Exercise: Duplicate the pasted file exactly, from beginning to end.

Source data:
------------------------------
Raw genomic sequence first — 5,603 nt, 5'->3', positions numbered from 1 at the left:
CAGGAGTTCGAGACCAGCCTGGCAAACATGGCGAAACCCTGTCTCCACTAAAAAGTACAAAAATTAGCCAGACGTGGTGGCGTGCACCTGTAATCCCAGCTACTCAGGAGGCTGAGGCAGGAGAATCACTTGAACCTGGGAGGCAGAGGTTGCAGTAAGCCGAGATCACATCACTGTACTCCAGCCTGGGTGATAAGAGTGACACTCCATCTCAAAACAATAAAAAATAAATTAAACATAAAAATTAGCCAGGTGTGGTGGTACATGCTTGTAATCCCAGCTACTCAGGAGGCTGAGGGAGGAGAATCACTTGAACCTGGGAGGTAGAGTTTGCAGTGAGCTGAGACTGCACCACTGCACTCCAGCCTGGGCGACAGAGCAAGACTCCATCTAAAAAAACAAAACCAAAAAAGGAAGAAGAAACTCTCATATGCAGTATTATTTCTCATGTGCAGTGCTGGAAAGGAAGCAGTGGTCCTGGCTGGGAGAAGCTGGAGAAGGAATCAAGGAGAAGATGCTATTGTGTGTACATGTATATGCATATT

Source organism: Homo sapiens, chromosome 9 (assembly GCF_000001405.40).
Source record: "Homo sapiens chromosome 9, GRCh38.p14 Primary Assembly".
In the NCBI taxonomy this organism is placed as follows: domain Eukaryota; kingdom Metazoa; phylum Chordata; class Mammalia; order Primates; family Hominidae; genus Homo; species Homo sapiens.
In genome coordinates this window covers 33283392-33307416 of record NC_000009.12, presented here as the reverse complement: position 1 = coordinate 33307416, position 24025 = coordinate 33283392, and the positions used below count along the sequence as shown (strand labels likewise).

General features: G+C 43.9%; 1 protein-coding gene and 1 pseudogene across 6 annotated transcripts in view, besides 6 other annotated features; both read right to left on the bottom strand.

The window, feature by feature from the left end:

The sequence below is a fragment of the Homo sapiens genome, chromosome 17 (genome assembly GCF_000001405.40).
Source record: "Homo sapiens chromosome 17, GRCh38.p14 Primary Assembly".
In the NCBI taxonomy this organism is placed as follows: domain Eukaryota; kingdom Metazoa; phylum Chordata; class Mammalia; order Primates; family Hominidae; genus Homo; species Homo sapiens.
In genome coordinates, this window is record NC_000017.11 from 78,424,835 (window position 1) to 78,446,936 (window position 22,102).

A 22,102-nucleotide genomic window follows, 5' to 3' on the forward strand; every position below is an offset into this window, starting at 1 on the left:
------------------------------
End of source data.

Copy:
Raw genomic sequence first — 5,603 nt, 5'->3', positions numbered from 1 at the left:
CAGGAGTTCGAGACCAGCCTGGCAAACATGGCGAAACCCTGTCTCCACTAAAAAGTACAAAAATTAGCCAGACGTGGTGGCGTGCACCTGTAATCCCAGCTACTCAGGAGGCTGAGGCAGGAGAATCACTTGAACCTGGGAGGCAGAGGTTGCAGTAAGCCGAGATCACATCACTGTACTCCAGCCTGGGTGATAAGAGTGACACTCCATCTCAAAACAATAAAAAATAAATTAAACATAAAAATTAGCCAGGTGTGGTGGTACATGCTTGTAATCCCAGCTACTCAGGAGGCTGAGGGAGGAGAATCACTTGAACCTGGGAGGTAGAGTTTGCAGTGAGCTGAGACTGCACCACTGCACTCCAGCCTGGGCGACAGAGCAAGACTCCATCTAAAAAAACAAAACCAAAAAAGGAAGAAGAAACTCTCATATGCAGTATTATTTCTCATGTGCAGTGCTGGAAAGGAAGCAGTGGTCCTGGCTGGGAGAAGCTGGAGAAGGAATCAAGGAGAAGATGCTATTGTGTGTACATGTATATGCATATT

Source organism: Homo sapiens, chromosome 9 (assembly GCF_000001405.40).
Source record: "Homo sapiens chromosome 9, GRCh38.p14 Primary Assembly".
In the NCBI taxonomy this organism is placed as follows: domain Eukaryota; kingdom Metazoa; phylum Chordata; class Mammalia; order Primates; family Hominidae; genus Homo; species Homo sapiens.
In genome coordinates this window covers 33283392-33307416 of record NC_000009.12, presented here as the reverse complement: position 1 = coordinate 33307416, position 24025 = coordinate 33283392, and the positions used below count along the sequence as shown (strand labels likewise).

General features: G+C 43.9%; 1 protein-coding gene and 1 pseudogene across 6 annotated transcripts in view, besides 6 other annotated features; both read right to left on the bottom strand.

The window, feature by feature from the left end:

The sequence below is a fragment of the Homo sapiens genome, chromosome 17 (genome assembly GCF_000001405.40).
Source record: "Homo sapiens chromosome 17, GRCh38.p14 Primary Assembly".
In the NCBI taxonomy this organism is placed as follows: domain Eukaryota; kingdom Metazoa; phylum Chordata; class Mammalia; order Primates; family Hominidae; genus Homo; species Homo sapiens.
In genome coordinates, this window is record NC_000017.11 from 78,424,835 (window position 1) to 78,446,936 (window position 22,102).

A 22,102-nucleotide genomic window follows, 5' to 3' on the forward strand; every position below is an offset into this window, starting at 1 on the left: